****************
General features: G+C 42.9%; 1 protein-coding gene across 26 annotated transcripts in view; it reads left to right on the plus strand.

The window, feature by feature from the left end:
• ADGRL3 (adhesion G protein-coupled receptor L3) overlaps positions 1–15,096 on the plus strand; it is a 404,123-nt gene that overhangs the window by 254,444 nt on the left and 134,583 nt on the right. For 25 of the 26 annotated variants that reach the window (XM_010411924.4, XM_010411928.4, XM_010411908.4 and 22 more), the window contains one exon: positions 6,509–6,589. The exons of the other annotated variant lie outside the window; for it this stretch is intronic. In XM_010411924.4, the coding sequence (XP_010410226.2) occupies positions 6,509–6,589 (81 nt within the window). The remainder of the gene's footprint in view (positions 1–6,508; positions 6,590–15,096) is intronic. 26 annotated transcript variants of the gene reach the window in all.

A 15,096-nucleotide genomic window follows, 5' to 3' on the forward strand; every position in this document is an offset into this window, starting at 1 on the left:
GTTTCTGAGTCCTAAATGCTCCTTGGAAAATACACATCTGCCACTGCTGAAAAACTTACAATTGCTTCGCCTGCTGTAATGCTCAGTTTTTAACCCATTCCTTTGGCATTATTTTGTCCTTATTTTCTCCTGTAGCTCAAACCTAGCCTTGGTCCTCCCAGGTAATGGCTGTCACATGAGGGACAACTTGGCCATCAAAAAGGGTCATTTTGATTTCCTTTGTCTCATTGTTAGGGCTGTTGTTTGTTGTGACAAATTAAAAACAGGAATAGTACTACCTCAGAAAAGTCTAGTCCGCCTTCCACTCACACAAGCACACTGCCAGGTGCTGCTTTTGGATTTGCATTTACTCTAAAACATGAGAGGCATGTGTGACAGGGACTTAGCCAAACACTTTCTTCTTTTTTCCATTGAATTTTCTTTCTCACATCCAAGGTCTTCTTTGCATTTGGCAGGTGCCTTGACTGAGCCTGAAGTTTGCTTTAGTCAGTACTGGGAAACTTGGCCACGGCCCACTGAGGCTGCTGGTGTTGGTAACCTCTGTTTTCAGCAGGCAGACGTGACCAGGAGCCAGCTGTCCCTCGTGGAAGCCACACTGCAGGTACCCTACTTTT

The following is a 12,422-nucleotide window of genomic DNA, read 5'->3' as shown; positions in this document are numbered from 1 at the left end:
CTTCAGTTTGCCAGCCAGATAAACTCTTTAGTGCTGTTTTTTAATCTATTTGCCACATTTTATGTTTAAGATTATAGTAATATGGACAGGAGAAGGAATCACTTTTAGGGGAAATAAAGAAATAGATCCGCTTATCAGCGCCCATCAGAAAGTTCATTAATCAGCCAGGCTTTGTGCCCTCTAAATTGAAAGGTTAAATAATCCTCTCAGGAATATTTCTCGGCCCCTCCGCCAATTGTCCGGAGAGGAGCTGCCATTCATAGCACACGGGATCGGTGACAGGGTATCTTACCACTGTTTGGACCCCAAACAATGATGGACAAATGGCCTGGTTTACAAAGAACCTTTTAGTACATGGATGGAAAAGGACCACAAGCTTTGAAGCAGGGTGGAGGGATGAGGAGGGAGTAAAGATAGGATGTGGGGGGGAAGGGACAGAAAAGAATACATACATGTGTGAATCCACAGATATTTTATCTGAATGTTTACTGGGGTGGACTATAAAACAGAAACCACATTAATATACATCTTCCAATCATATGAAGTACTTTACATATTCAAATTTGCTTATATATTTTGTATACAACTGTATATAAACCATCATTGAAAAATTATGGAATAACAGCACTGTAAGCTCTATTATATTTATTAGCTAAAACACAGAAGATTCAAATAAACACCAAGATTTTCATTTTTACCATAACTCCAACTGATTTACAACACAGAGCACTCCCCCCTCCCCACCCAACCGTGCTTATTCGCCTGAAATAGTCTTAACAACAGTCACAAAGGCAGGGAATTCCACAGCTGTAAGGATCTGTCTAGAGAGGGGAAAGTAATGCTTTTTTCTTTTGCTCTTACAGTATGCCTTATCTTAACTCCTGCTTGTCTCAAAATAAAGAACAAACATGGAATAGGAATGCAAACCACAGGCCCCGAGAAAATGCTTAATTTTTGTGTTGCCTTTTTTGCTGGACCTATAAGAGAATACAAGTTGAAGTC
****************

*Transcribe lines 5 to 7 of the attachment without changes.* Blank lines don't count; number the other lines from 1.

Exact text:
GTTTCTGAGTCCTAAATGCTCCTTGGAAAATACACATCTGCCACTGCTGAAAAACTTACAATTGCTTCGCCTGCTGTAATGCTCAGTTTTTAACCCATTCCTTTGGCATTATTTTGTCCTTATTTTCTCCTGTAGCTCAAACCTAGCCTTGGTCCTCCCAGGTAATGGCTGTCACATGAGGGACAACTTGGCCATCAAAAAGGGTCATTTTGATTTCCTTTGTCTCATTGTTAGGGCTGTTGTTTGTTGTGACAAATTAAAAACAGGAATAGTACTACCTCAGAAAAGTCTAGTCCGCCTTCCACTCACACAAGCACACTGCCAGGTGCTGCTTTTGGATTTGCATTTACTCTAAAACATGAGAGGCATGTGTGACAGGGACTTAGCCAAACACTTTCTTCTTTTTTCCATTGAATTTTCTTTCTCACATCCAAGGTCTTCTTTGCATTTGGCAGGTGCCTTGACTGAGCCTGAAGTTTGCTTTAGTCAGTACTGGGAAACTTGGCCACGGCCCACTGAGGCTGCTGGTGTTGGTAACCTCTGTTTTCAGCAGGCAGACGTGACCAGGAGCCAGCTGTCCCTCGTGGAAGCCACACTGCAGGTACCCTACTTTT

The following is a 12,422-nucleotide window of genomic DNA, read 5'->3' as shown; positions in this document are numbered from 1 at the left end:
CTTCAGTTTGCCAGCCAGATAAACTCTTTAGTGCTGTTTTTTAATCTATTTGCCACATTTTATGTTTAAGATTATAGTAATATGGACAGGAGAAGGAATCACTTTTAGGGGAAATAAAGAAATAGATCCGCTTATCAGCGCCCATCAGAAAGTTCATTAATCAGCCAGGCTTTGTGCCCTCTAAATTGAAAGGTTAAATAATCCTCTCAGGAATATTTCTCGGCCCCTCCGCCAATTGTCCGGAGAGGAGCTGCCATTCATAGCACACGGGATCGGTGACAGGGTATCTTACCACTGTTTGGACCCCAAACAATGATGGACAAATGGCCTGGTTTACAAAGAACCTTTTAGTACATGGATGGAAAAGGACCACAAGCTTTGAAGCAGGGTGGAGGGATGAGGAGGGAGTAAAGATAGGATGTGGGGGGGAAGGGACAGAAAAGAATACATACATGTGTGAATCCACAGATATTTTATCTGAATGTTTACTGGGGTGGACTATAAAACAGAAACCACATTAATATACATCTTCCAATCATATGAAGTACTTTACATATTCAAATTTGCTTATATATTTTGTATACAACTGTATATAAACCATCATTGAAAAATTATGGAATAACAGCACTGTAAGCTCTATTATATTTATTAGCTAAAACACAGAAGATTCAAATAAACACCAAGATTTTCATTTTTACCATAACTCCAACTGATTTACAACACAGAGCACTCCCCCCTCCCCACCCAACCGTGCTTATTCGCCTGAAATAGTCTTAACAACAGTCACAAAGGCAGGGAATTCCACAGCTGTAAGGATCTGTCTAGAGAGGGGAAAGTAATGCTTTTTTCTTTTGCTCTTACAGTATGCCTTATCTTAACTCCTGCTTGTCTCAAAATAAAGAACAAACATGGAATAGGAATGCAAACCACAGGCCCCGAGAAAATGCTTAATTTTTGTGTTGCCTTTTTTGCTGGACCTATAAGAGAATACAAGTTGAAGTC